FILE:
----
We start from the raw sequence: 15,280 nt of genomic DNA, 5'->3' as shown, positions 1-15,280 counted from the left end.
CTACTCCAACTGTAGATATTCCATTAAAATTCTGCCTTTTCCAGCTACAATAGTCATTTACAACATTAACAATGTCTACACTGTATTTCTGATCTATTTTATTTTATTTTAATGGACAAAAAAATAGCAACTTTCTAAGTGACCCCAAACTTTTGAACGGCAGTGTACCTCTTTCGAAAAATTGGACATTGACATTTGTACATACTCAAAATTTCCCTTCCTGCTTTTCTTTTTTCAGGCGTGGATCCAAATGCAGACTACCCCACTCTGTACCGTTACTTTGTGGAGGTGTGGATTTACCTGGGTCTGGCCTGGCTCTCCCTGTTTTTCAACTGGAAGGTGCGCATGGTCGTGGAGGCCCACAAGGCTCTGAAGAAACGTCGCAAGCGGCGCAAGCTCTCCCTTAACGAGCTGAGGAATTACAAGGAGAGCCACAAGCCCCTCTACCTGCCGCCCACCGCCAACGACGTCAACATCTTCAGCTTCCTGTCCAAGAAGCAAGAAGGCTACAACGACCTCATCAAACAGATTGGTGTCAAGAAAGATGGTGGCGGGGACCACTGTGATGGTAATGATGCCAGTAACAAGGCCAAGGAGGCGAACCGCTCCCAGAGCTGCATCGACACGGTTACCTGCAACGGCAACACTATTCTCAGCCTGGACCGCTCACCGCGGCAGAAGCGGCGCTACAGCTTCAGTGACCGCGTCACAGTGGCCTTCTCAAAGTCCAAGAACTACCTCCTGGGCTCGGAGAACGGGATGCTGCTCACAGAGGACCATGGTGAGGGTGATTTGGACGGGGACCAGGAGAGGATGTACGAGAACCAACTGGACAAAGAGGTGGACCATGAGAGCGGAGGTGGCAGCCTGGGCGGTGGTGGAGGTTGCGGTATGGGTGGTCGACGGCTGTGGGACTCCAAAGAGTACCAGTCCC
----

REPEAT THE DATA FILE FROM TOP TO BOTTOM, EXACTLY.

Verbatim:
We start from the raw sequence: 15,280 nt of genomic DNA, 5'->3' as shown, positions 1-15,280 counted from the left end.
CTACTCCAACTGTAGATATTCCATTAAAATTCTGCCTTTTCCAGCTACAATAGTCATTTACAACATTAACAATGTCTACACTGTATTTCTGATCTATTTTATTTTATTTTAATGGACAAAAAAATAGCAACTTTCTAAGTGACCCCAAACTTTTGAACGGCAGTGTACCTCTTTCGAAAAATTGGACATTGACATTTGTACATACTCAAAATTTCCCTTCCTGCTTTTCTTTTTTCAGGCGTGGATCCAAATGCAGACTACCCCACTCTGTACCGTTACTTTGTGGAGGTGTGGATTTACCTGGGTCTGGCCTGGCTCTCCCTGTTTTTCAACTGGAAGGTGCGCATGGTCGTGGAGGCCCACAAGGCTCTGAAGAAACGTCGCAAGCGGCGCAAGCTCTCCCTTAACGAGCTGAGGAATTACAAGGAGAGCCACAAGCCCCTCTACCTGCCGCCCACCGCCAACGACGTCAACATCTTCAGCTTCCTGTCCAAGAAGCAAGAAGGCTACAACGACCTCATCAAACAGATTGGTGTCAAGAAAGATGGTGGCGGGGACCACTGTGATGGTAATGATGCCAGTAACAAGGCCAAGGAGGCGAACCGCTCCCAGAGCTGCATCGACACGGTTACCTGCAACGGCAACACTATTCTCAGCCTGGACCGCTCACCGCGGCAGAAGCGGCGCTACAGCTTCAGTGACCGCGTCACAGTGGCCTTCTCAAAGTCCAAGAACTACCTCCTGGGCTCGGAGAACGGGATGCTGCTCACAGAGGACCATGGTGAGGGTGATTTGGACGGGGACCAGGAGAGGATGTACGAGAACCAACTGGACAAAGAGGTGGACCATGAGAGCGGAGGTGGCAGCCTGGGCGGTGGTGGAGGTTGCGGTATGGGTGGTCGACGGCTGTGGGACTCCAAAGAGTACCAGTCCC